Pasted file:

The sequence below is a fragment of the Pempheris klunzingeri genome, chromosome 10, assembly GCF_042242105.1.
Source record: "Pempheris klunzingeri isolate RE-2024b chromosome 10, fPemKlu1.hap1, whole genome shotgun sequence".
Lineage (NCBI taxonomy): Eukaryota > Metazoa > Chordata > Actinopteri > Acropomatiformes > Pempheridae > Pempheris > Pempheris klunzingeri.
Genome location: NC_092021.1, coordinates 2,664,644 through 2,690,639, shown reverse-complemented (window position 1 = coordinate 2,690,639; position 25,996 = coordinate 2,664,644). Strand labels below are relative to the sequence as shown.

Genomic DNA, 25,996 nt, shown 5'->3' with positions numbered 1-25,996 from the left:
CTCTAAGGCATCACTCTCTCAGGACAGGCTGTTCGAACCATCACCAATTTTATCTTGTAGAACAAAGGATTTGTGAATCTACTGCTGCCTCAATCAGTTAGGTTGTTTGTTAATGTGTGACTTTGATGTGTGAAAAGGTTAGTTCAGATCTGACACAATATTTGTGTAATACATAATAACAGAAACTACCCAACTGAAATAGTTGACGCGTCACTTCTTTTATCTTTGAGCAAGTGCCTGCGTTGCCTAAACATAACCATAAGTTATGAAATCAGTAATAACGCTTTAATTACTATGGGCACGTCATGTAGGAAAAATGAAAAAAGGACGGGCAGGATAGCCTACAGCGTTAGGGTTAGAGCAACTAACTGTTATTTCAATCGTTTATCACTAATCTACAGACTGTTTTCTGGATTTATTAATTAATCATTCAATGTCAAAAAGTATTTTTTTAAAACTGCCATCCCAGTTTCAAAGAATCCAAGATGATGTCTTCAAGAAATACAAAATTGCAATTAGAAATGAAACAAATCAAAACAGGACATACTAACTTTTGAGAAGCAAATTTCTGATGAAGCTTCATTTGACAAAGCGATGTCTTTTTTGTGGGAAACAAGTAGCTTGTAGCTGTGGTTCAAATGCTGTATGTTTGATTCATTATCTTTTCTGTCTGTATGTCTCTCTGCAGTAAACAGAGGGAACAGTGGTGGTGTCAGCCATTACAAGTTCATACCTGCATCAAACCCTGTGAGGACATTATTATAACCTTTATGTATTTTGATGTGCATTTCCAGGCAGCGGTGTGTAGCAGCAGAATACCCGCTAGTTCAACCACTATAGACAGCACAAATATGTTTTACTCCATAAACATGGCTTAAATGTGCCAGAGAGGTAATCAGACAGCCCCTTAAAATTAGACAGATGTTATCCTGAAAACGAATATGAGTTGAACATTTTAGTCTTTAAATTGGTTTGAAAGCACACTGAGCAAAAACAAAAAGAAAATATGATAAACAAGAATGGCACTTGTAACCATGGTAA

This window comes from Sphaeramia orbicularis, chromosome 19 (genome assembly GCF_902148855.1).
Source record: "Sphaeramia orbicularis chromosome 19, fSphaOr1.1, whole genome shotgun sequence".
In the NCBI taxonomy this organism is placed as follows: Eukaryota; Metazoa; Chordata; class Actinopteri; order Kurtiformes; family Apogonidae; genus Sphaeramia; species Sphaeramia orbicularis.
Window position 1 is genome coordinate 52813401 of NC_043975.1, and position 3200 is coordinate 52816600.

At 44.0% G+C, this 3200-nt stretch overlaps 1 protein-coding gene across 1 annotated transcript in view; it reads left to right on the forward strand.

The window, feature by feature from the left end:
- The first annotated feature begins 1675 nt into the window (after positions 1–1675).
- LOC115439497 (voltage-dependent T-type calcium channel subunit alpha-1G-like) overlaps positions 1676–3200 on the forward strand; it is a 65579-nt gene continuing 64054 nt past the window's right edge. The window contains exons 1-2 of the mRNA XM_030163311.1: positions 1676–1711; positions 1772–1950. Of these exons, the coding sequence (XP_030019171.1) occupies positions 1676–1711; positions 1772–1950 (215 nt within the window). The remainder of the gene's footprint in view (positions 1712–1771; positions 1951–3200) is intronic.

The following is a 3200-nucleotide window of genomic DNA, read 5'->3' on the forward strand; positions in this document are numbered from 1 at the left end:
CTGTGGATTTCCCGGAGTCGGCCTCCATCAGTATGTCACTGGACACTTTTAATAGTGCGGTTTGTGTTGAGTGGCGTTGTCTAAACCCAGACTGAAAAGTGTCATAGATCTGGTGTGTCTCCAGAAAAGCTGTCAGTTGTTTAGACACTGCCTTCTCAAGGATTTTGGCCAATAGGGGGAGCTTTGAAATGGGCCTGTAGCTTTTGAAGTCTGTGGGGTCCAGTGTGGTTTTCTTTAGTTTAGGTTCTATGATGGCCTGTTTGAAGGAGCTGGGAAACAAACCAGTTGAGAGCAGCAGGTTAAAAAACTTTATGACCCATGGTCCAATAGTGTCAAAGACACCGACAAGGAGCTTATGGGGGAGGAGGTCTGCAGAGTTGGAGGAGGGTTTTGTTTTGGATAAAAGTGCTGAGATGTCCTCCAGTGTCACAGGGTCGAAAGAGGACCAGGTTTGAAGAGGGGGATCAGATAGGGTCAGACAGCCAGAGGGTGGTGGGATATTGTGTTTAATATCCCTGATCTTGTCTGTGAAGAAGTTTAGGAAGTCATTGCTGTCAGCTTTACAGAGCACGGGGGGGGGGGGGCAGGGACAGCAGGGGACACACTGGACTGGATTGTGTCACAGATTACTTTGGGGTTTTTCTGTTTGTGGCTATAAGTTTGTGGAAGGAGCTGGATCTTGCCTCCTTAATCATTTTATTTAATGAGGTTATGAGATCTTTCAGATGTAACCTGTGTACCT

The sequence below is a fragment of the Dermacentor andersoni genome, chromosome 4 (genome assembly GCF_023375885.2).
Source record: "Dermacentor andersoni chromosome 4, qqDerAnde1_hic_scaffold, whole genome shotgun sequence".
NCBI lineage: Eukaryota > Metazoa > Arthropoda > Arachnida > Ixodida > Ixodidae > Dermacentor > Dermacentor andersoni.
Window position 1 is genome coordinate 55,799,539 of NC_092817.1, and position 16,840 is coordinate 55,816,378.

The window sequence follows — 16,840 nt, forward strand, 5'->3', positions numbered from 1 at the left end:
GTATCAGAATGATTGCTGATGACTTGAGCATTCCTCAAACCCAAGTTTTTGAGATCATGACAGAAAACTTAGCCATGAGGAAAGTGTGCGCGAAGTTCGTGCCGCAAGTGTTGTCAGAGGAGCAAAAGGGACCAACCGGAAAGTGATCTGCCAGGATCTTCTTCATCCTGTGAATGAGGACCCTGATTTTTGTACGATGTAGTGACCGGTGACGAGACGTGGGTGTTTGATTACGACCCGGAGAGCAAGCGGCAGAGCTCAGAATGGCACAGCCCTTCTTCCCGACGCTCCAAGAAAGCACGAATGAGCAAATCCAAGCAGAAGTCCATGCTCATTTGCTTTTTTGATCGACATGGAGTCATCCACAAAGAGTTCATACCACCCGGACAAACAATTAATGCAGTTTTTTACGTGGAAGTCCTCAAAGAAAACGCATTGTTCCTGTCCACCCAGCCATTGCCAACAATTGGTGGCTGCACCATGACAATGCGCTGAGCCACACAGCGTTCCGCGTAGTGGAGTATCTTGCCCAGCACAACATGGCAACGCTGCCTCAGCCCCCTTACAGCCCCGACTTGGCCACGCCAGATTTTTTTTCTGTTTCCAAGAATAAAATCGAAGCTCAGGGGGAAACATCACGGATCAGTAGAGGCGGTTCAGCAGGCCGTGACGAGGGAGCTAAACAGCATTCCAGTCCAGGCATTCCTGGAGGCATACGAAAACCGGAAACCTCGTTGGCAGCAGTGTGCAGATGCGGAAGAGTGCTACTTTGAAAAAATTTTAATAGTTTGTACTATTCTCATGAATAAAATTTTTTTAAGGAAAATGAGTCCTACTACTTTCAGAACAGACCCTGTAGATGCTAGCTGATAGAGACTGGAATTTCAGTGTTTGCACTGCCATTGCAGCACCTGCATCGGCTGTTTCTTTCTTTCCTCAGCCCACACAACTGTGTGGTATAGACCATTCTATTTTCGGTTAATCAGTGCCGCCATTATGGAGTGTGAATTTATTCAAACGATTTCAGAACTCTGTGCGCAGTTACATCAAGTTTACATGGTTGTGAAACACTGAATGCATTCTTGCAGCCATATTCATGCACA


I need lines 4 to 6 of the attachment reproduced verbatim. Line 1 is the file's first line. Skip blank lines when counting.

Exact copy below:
Genome location: NC_092021.1, coordinates 2,664,644 through 2,690,639, shown reverse-complemented (window position 1 = coordinate 2,690,639; position 25,996 = coordinate 2,664,644). Strand labels below are relative to the sequence as shown.

Genomic DNA, 25,996 nt, shown 5'->3' with positions numbered 1-25,996 from the left:
CTCTAAGGCATCACTCTCTCAGGACAGGCTGTTCGAACCATCACCAATTTTATCTTGTAGAACAAAGGATTTGTGAATCTACTGCTGCCTCAATCAGTTAGGTTGTTTGTTAATGTGTGACTTTGATGTGTGAAAAGGTTAGTTCAGATCTGACACAATATTTGTGTAATACATAATAACAGAAACTACCCAACTGAAATAGTTGACGCGTCACTTCTTTTATCTTTGAGCAAGTGCCTGCGTTGCCTAAACATAACCATAAGTTATGAAATCAGTAATAACGCTTTAATTACTATGGGCACGTCATGTAGGAAAAATGAAAAAAGGACGGGCAGGATAGCCTACAGCGTTAGGGTTAGAGCAACTAACTGTTATTTCAATCGTTTATCACTAATCTACAGACTGTTTTCTGGATTTATTAATTAATCATTCAATGTCAAAAAGTATTTTTTTAAAACTGCCATCCCAGTTTCAAAGAATCCAAGATGATGTCTTCAAGAAATACAAAATTGCAATTAGAAATGAAACAAATCAAAACAGGACATACTAACTTTTGAGAAGCAAATTTCTGATGAAGCTTCATTTGACAAAGCGATGTCTTTTTTGTGGGAAACAAGTAGCTTGTAGCTGTGGTTCAAATGCTGTATGTTTGATTCATTATCTTTTCTGTCTGTATGTCTCTCTGCAGTAAACAGAGGGAACAGTGGTGGTGTCAGCCATTACAAGTTCATACCTGCATCAAACCCTGTGAGGACATTATTATAACCTTTATGTATTTTGATGTGCATTTCCAGGCAGCGGTGTGTAGCAGCAGAATACCCGCTAGTTCAACCACTATAGACAGCACAAATATGTTTTACTCCATAAACATGGCTTAAATGTGCCAGAGAGGTAATCAGACAGCCCCTTAAAATTAGACAGATGTTATCCTGAAAACGAATATGAGTTGAACATTTTAGTCTTTAAATTGGTTTGAAAGCACACTGAGCAAAAACAAAAAGAAAATATGATAAACAAGAATGGCACTTGTAACCATGGTAA